There’s a resistance and sovereignty movement for self-determination and self-governance by Hawaiian natives that few people know or seem to care about. These natives of Hawaii resent the “prolonged military occupation” of their islands as a result of the “‘U.S. armed invasion and overthrow’ of the Hawaiian monarchy.” These “invaders” have taken over large swathes of land and destroyed the environment, building cities full of noise, pollution and drug scourges such as meth.
For spiritual natives such as the Hawaiians, this situation is sacrilegious. The sovereignty movement claims natives are marginalized and have lost their dignity, culture and livelihood. Some of these sovereignty groups “focus upon the immediate problem of overcoming what they see as American occupation or colonization of the islands.”
During the initial stages of this conquest, many Hawaiians lost their lives – including children – especially to disease, and the native population plummeted from possibly half a million to some 30,000 in a 120 years or so. It is estimated that native Hawaiians and other Pacific islanders make up only about 10% of the current population of Hawaii. These natives appear to be on the verge of extinction, and they are angry about the increasingly pressurized situation, sometimes to the point of threatening outsiders and “haole” with bodily harm.
The most “radical” and “extreme” of these sovereignty groups are calling for total independence for Hawaii, claiming that the United States has “the moral obligation to ‘return what it has stolen‘ and to remove its ‘occupying forces’ (i.e., the U.S. military) from Hawaiian lands.” In this regard, the call is made for “international recognition of Hawaii as a rightful independent nation under illegal colonial occupation.” Sound familiar?
Is violence the answer?
What should the natives of Hawaii do? Lob missiles at the cities where non-natives live? Strap on suicide-bomb vests and attack cafes and museums? Use children, schools and hospitals as shields so that civilian casualties can be cited in order to garner support? Enlist the assistance of foreign countries to provide weapons, which natives then smuggle into the land? Should their leaders abscond with foreign aid and live in luxury, while using the commoners as cannon fodder? Is violence really the answer?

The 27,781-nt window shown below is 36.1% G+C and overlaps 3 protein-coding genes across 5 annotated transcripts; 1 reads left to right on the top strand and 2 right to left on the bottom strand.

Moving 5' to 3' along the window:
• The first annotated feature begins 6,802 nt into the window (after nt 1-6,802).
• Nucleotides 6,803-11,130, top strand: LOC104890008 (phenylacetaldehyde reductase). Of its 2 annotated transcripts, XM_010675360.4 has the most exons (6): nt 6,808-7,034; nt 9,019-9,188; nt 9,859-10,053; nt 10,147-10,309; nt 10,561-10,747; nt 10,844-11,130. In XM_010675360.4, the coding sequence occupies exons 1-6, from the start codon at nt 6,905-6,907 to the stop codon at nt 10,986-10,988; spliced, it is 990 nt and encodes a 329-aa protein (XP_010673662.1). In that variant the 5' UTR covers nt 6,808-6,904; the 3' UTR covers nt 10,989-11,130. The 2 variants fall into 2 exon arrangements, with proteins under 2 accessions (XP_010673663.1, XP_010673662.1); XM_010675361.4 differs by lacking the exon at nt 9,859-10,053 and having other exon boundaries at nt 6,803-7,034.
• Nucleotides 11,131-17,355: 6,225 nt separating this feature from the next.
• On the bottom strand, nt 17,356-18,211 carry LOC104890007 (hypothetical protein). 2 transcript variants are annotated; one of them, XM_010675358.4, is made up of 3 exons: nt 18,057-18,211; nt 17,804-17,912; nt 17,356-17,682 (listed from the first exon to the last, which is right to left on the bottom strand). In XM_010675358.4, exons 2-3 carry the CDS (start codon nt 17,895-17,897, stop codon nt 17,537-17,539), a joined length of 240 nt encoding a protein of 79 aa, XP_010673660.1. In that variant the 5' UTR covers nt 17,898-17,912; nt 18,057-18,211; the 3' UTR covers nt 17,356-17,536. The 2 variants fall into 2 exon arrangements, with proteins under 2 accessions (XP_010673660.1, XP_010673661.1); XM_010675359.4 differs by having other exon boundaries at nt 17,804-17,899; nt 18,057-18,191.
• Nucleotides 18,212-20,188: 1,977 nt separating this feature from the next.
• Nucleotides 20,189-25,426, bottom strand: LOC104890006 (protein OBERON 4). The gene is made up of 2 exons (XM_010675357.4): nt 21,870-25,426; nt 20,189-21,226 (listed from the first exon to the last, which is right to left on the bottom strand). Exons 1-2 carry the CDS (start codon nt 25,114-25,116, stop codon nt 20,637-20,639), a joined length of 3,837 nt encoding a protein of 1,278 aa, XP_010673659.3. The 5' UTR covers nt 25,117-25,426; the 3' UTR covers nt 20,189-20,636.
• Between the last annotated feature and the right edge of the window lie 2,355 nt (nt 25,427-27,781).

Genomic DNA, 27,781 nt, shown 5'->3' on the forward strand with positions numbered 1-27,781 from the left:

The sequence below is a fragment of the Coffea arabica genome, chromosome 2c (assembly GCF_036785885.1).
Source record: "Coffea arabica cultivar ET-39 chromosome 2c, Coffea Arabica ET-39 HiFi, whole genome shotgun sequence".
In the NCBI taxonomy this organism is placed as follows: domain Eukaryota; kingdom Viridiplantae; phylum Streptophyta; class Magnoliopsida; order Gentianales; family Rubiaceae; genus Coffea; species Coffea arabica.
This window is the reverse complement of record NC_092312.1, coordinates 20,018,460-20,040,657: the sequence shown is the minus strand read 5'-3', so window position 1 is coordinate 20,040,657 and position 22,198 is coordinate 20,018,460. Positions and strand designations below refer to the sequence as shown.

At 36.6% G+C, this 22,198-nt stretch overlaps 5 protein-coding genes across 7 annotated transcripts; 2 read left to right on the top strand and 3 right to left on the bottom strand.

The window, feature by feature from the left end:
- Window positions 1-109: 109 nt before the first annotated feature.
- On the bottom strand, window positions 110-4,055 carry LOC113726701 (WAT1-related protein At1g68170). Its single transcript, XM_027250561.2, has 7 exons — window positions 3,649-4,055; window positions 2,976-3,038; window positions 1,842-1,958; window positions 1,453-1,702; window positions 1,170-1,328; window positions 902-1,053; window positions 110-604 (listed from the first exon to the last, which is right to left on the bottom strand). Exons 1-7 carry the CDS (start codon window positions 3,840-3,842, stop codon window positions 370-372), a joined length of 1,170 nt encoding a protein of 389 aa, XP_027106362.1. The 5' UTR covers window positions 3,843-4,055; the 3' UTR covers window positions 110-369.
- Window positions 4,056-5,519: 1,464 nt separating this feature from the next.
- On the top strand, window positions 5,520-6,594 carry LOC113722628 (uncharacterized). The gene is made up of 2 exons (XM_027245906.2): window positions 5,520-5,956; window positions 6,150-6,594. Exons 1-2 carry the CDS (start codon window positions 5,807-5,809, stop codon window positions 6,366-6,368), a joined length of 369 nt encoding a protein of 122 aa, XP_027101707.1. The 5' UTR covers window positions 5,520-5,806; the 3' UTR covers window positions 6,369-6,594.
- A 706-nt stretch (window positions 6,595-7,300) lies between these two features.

And why do so few people know about this issue of invasion, occupation and usurpation of Hawaii? Where are the rallies in support of the Hawaiian natives? The global street marches on their behalf? The nonstop media drumbeating and riling up of the irate masses? Why aren’t concerned American humanitarians leaving the islands in droves and restoring them to the natives? Where is the uproar against the United States government for this “illegal occupation?”
While Hawaiian natives generally peacefully attempt to draw attention to their situation, with little success, relatively violent cultures seem to have no problem creating outrage and justification for violent assaults based on similar calls for a sovereign state. Why is humanity responding to the violence and thuggery, rather than the peaceful efforts? Why reward violence while ignoring peace?
The Hawaiian Kingdom
Hawaiian sovereignty movement
Hawaii: 120 Years of US Occupation: Militarism and “America’s Pacific Century”
Overthrow of the Kingdom of Hawaii
History of Hawaii
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